talked constantly of "parents" and "families" as the
abusers, failing to acknowledge that its own harrowing example featured
a fractured family and a stepfather.
There was no discussion of the role of family disintegration in child
sex abuse, the Sunday Times noted. In fact, sexual abuse occurs mainly
in families that have broken or reconstituted; marriage is actually the
best protector for children.
According to the now defunct British Family Court Reporter Survey,
children are no less than 20 to 33 times safer when they live with their
biological parents than when they live in any other type of household.
In 1989, the University of Iowa studied 2,300 cases of sexual abuse and
found that non-biological fathers were almost four times as likely as
natural fathers to sexually abuse children in their care. Another report
found that, although mothers’ boyfriends contributed less than 2% of
non-parental child care, they committed almost half of all the child
abuse by non-parents.
American sociobiologists Martin Daly and Margo Wilson found that the
risk of children being killed by a stepparent was 50 to 100 times higher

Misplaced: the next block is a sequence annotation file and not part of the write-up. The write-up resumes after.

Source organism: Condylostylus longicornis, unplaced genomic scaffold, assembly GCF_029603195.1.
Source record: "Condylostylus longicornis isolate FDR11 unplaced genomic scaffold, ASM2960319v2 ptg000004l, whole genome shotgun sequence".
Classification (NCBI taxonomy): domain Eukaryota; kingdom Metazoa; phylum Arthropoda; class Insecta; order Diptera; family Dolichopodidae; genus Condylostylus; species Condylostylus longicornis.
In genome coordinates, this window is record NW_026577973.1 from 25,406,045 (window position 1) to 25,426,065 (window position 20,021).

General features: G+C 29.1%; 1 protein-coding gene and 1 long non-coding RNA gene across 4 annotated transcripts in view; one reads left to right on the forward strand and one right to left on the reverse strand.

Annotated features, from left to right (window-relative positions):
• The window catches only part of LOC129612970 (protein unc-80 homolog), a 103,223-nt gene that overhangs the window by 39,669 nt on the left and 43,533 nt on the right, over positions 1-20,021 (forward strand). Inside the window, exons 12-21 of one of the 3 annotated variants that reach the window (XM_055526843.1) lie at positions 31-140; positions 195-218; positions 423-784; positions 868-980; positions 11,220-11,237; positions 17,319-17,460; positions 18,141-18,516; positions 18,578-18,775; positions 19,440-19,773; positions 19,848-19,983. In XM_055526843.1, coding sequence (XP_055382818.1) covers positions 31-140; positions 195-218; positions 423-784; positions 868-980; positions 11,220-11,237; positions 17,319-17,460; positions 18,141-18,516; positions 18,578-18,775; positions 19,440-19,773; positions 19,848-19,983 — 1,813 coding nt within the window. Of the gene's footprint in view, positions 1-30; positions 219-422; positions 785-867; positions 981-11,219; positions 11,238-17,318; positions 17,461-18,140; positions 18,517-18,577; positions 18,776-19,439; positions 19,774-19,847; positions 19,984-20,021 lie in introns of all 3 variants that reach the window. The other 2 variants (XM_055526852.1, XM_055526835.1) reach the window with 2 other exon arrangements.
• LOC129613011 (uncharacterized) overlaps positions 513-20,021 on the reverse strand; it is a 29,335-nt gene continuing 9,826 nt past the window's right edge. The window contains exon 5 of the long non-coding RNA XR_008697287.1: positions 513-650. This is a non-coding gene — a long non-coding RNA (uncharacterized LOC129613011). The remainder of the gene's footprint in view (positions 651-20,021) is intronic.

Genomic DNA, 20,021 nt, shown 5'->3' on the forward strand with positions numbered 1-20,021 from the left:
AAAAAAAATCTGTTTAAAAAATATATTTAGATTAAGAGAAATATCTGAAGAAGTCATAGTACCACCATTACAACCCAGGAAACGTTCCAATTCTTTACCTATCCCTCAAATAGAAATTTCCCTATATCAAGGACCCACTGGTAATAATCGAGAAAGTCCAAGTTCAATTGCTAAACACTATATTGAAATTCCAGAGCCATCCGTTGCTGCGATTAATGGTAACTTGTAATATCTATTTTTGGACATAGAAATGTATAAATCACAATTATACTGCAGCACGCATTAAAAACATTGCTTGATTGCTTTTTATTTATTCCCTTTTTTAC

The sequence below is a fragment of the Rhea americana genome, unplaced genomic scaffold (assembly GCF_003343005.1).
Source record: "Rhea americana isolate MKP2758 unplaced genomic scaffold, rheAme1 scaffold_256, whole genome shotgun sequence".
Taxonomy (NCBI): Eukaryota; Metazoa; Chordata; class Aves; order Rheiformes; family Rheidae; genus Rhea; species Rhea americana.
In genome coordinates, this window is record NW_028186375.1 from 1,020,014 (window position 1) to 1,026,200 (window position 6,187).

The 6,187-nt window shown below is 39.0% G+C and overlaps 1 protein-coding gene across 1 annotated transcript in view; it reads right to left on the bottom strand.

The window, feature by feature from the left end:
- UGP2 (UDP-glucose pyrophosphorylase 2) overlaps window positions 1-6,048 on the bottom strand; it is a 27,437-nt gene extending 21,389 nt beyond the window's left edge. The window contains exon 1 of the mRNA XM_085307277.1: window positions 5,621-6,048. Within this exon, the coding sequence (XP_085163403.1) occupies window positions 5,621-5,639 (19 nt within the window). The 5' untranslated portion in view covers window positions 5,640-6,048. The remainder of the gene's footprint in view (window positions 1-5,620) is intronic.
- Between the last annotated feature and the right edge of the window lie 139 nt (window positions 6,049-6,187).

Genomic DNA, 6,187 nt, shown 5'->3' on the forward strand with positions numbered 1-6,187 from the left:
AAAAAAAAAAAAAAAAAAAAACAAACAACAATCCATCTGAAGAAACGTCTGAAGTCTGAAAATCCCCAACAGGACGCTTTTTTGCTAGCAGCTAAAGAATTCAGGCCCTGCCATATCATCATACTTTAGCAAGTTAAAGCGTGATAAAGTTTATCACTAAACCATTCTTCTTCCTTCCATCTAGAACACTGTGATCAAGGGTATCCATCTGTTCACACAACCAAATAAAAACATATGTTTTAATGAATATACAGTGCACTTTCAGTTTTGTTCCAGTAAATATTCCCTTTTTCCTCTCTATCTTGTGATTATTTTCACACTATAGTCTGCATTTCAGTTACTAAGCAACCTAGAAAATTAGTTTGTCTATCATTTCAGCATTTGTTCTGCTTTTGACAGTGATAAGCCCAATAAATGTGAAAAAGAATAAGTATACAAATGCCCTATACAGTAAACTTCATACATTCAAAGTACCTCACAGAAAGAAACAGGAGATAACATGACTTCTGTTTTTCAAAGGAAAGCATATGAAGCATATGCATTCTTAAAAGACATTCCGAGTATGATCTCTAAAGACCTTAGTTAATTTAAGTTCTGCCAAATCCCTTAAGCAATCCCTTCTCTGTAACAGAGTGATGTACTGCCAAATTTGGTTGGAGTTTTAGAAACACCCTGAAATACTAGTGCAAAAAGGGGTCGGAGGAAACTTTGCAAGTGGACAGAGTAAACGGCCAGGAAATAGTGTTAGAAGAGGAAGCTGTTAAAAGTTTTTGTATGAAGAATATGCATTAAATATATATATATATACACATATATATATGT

than at the hands of a biological parent. They also found that preschool
age children not living with both parents were 40 times more likely to
be sexually abused than those who were. "The presence of a
stepparent is the best epidemiological predictor of child abuse yet
discovered," they observed.
The thrust of such findings was confirmed in Britain in 1994 by Robert
Whelan, of the Family Education Trust. Drawing on research by the NSPCC
and the Family Court Reporter, Whelan showed that the natural two-parent
family was in a significant minority in every category of child abuse.
This was even more remarkable since the majority of children lived in
such families. From the NSPCC figures, Whelan calculated that children
living with a lone mother were at more than three times the risk of
abuse than children living with their two natural parents; while those
living with their natural mother and a father substitute were at more
than eight times the risk.
The Family Court Reporter figures showed, in addition, that there was an